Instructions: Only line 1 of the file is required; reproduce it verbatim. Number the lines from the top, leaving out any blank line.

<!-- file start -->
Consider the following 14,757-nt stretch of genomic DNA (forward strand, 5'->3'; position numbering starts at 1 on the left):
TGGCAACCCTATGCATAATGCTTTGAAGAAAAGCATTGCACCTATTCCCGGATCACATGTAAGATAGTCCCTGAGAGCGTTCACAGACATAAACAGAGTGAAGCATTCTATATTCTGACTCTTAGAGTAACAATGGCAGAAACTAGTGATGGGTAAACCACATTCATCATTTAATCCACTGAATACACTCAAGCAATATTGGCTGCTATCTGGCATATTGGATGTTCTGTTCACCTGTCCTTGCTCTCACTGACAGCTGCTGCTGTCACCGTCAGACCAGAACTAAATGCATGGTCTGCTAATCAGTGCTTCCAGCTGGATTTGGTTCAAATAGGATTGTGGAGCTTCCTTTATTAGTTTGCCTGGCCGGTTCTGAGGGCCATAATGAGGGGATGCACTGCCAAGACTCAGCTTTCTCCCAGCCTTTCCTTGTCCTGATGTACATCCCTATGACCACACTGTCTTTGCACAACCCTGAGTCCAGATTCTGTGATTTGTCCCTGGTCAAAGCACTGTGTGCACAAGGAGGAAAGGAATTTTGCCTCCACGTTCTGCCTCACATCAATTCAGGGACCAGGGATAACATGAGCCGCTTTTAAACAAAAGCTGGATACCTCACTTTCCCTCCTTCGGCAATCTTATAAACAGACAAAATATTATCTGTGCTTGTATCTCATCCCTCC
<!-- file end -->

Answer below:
Consider the following 14,757-nt stretch of genomic DNA (forward strand, 5'->3'; position numbering starts at 1 on the left):